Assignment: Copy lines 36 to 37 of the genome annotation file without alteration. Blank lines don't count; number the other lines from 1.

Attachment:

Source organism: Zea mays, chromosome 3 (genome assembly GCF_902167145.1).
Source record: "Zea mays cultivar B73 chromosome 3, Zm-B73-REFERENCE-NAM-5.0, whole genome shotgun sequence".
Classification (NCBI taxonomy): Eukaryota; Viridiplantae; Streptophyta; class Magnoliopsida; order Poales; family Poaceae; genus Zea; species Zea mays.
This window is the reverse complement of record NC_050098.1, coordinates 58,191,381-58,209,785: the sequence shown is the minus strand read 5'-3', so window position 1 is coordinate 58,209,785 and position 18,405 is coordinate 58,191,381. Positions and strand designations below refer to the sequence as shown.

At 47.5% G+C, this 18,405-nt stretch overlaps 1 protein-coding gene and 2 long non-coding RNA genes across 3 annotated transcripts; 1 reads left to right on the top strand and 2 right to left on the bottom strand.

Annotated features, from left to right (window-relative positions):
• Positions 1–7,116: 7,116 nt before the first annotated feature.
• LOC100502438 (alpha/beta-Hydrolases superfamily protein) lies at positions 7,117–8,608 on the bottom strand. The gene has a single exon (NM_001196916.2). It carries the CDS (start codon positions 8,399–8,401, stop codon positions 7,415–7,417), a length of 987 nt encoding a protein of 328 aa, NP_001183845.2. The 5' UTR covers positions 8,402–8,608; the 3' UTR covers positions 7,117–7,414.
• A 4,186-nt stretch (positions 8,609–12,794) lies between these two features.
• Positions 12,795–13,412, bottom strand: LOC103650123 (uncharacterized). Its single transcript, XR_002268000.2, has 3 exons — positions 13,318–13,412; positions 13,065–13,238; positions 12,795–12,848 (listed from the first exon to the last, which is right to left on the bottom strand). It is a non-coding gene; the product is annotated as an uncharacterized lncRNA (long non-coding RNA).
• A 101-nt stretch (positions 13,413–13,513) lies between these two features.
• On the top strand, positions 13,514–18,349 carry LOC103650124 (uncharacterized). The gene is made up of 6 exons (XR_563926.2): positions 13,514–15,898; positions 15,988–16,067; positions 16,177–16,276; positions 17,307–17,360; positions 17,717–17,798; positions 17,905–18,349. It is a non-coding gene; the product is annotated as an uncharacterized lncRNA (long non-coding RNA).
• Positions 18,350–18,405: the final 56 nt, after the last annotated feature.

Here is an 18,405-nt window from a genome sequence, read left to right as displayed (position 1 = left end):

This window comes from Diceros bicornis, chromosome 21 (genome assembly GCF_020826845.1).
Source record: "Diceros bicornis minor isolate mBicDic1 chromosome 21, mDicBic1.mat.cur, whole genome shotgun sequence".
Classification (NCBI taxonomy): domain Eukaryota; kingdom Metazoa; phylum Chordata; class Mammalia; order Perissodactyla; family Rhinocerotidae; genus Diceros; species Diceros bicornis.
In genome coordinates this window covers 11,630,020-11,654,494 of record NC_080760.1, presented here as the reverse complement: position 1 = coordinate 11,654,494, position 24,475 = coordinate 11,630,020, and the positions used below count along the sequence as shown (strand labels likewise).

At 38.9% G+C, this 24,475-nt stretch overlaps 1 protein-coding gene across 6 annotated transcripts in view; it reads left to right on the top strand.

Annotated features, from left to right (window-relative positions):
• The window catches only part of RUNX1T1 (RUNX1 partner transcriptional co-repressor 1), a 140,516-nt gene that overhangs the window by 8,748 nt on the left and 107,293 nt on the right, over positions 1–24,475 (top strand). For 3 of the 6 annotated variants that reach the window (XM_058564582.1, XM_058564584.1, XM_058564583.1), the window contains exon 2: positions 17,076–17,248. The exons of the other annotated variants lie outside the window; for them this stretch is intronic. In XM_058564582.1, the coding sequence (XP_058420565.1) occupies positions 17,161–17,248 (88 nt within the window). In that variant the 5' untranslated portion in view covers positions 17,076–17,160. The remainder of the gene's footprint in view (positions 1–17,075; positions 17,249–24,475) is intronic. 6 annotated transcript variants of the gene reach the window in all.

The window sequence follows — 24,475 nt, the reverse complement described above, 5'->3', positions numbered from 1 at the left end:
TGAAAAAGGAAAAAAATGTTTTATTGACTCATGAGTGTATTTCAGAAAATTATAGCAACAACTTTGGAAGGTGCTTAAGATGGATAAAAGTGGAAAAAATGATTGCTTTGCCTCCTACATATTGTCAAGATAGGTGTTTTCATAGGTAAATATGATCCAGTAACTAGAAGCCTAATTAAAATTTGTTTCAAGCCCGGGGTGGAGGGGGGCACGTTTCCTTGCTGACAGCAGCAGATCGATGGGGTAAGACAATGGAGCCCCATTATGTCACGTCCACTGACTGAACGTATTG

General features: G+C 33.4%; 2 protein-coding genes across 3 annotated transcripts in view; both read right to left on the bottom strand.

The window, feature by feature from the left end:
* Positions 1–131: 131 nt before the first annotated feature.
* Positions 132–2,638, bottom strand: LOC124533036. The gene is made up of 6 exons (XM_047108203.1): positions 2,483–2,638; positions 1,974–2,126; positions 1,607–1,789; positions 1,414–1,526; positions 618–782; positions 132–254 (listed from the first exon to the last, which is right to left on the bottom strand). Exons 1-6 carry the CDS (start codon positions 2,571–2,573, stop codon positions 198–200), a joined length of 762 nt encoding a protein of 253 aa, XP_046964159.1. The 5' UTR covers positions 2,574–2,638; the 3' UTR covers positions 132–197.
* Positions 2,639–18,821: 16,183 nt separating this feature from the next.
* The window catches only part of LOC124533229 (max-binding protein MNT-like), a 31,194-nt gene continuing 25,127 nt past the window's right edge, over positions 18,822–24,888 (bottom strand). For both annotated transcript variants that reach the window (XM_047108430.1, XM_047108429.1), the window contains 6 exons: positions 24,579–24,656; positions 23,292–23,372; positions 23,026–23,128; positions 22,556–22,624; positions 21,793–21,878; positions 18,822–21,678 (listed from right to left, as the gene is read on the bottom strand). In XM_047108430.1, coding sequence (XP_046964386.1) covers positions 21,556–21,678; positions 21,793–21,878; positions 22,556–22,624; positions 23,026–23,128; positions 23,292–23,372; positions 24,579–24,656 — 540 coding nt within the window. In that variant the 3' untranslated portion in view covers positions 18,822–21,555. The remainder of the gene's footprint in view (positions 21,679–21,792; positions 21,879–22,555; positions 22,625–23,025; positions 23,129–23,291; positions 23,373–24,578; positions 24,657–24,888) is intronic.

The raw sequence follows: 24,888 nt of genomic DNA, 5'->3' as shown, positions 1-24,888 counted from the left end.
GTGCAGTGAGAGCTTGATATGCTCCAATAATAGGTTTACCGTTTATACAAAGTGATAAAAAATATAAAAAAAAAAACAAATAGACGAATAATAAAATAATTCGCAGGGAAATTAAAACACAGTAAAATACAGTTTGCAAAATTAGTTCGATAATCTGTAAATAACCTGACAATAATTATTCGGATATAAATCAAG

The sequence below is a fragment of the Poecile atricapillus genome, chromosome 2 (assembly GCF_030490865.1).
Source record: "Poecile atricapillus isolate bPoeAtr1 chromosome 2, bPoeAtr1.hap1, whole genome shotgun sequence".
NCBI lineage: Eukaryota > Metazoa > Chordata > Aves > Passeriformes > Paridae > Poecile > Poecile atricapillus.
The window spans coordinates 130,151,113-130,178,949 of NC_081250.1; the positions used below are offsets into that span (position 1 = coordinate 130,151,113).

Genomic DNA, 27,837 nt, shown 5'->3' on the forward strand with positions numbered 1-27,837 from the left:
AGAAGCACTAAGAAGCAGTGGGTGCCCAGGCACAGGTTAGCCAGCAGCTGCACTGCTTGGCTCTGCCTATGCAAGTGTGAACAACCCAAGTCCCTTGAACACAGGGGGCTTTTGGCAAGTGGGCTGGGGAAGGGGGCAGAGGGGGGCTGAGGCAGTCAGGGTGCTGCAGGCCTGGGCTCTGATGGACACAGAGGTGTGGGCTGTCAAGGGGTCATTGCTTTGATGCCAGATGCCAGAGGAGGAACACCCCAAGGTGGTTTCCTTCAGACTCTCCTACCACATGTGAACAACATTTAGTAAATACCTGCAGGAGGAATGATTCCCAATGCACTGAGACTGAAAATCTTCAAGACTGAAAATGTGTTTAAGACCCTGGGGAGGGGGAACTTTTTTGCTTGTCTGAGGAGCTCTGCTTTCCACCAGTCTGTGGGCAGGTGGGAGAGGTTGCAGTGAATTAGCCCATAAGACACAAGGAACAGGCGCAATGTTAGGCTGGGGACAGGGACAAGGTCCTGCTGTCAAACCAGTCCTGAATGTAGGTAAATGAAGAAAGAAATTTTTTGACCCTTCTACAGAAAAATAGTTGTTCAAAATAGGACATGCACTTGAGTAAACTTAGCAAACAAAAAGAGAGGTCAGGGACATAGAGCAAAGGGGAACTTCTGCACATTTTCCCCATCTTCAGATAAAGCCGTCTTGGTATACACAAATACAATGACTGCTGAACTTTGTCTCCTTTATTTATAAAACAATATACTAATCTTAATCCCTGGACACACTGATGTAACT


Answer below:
Genomic DNA, 27,837 nt, shown 5'->3' on the forward strand with positions numbered 1-27,837 from the left:
AGAAGCACTAAGAAGCAGTGGGTGCCCAGGCACAGGTTAGCCAGCAGCTGCACTGCTTGGCTCTGCCTATGCAAGTGTGAACAACCCAAGTCCCTTGAACACAGGGGGCTTTTGGCAAGTGGGCTGGGGAAGGGGGCAGAGGGGGGCTGAGGCAGTCAGGGTGCTGCAGGCCTGGGCTCTGATGGACACAGAGGTGTGGGCTGTCAAGGGGTCATTGCTTTGATGCCAGATGCCAGAGGAGGAACACCCCAAGGTGGTTTCCTTCAGACTCTCCTACCACATGTGAACAACATTTAGTAAATACCTGCAGGAGGAATGATTCCCAATGCACTGAGACTGAAAATCTTCAAGACTGAAAATGTGTTTAAGACCCTGGGGAGGGGGAACTTTTTTGCTTGTCTGAGGAGCTCTGCTTTCCACCAGTCTGTGGGCAGGTGGGAGAGGTTGCAGTGAATTAGCCCATAAGACACAAGGAACAGGCGCAATGTTAGGCTGGGGACAGGGACAAGGTCCTGCTGTCAAACCAGTCCTGAATGTAGGTAAATGAAGAAAGAAATTTTTTGACCCTTCTACAGAAAAATAGTTGTTCAAAATAGGACATGCACTTGAGTAAACTTAGCAAACAAAAAGAGAGGTCAGGGACATAGAGCAAAGGGGAACTTCTGCACATTTTCCCCATCTTCAGATAAAGCCGTCTTGGTATACACAAATACAATGACTGCTGAACTTTGTCTCCTTTATTTATAAAACAATATACTAATCTTAATCCCTGGACACACTGATGTAACT